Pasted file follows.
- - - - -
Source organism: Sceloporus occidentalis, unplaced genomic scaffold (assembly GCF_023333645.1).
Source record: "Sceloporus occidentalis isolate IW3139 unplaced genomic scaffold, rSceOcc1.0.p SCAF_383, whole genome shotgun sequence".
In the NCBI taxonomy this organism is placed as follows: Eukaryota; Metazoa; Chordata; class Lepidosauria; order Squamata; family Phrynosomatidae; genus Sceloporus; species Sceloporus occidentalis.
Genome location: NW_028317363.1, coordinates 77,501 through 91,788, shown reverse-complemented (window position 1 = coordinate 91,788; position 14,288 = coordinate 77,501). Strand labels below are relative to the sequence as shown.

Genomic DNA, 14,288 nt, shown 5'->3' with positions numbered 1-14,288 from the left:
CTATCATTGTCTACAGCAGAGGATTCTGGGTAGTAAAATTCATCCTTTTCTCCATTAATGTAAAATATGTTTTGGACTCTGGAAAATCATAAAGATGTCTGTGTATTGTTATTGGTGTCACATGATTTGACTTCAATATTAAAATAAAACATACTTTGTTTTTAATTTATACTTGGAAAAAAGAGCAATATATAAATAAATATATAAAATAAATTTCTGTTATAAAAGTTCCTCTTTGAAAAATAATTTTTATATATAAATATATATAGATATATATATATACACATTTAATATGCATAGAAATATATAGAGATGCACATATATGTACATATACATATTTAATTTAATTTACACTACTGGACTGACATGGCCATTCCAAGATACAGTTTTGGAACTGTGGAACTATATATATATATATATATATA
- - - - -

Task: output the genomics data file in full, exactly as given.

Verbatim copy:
Source organism: Sceloporus occidentalis, unplaced genomic scaffold (assembly GCF_023333645.1).
Source record: "Sceloporus occidentalis isolate IW3139 unplaced genomic scaffold, rSceOcc1.0.p SCAF_383, whole genome shotgun sequence".
In the NCBI taxonomy this organism is placed as follows: Eukaryota; Metazoa; Chordata; class Lepidosauria; order Squamata; family Phrynosomatidae; genus Sceloporus; species Sceloporus occidentalis.
Genome location: NW_028317363.1, coordinates 77,501 through 91,788, shown reverse-complemented (window position 1 = coordinate 91,788; position 14,288 = coordinate 77,501). Strand labels below are relative to the sequence as shown.

Genomic DNA, 14,288 nt, shown 5'->3' with positions numbered 1-14,288 from the left:
CTATCATTGTCTACAGCAGAGGATTCTGGGTAGTAAAATTCATCCTTTTCTCCATTAATGTAAAATATGTTTTGGACTCTGGAAAATCATAAAGATGTCTGTGTATTGTTATTGGTGTCACATGATTTGACTTCAATATTAAAATAAAACATACTTTGTTTTTAATTTATACTTGGAAAAAAGAGCAATATATAAATAAATATATAAAATAAATTTCTGTTATAAAAGTTCCTCTTTGAAAAATAATTTTTATATATAAATATATATAGATATATATATATACACATTTAATATGCATAGAAATATATAGAGATGCACATATATGTACATATACATATTTAATTTAATTTACACTACTGGACTGACATGGCCATTCCAAGATACAGTTTTGGAACTGTGGAACTATATATATATATATATATATA